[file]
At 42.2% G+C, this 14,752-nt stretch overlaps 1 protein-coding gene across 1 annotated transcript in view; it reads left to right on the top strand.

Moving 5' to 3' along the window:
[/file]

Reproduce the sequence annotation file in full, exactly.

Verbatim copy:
At 42.2% G+C, this 14,752-nt stretch overlaps 1 protein-coding gene across 1 annotated transcript in view; it reads left to right on the top strand.

Moving 5' to 3' along the window: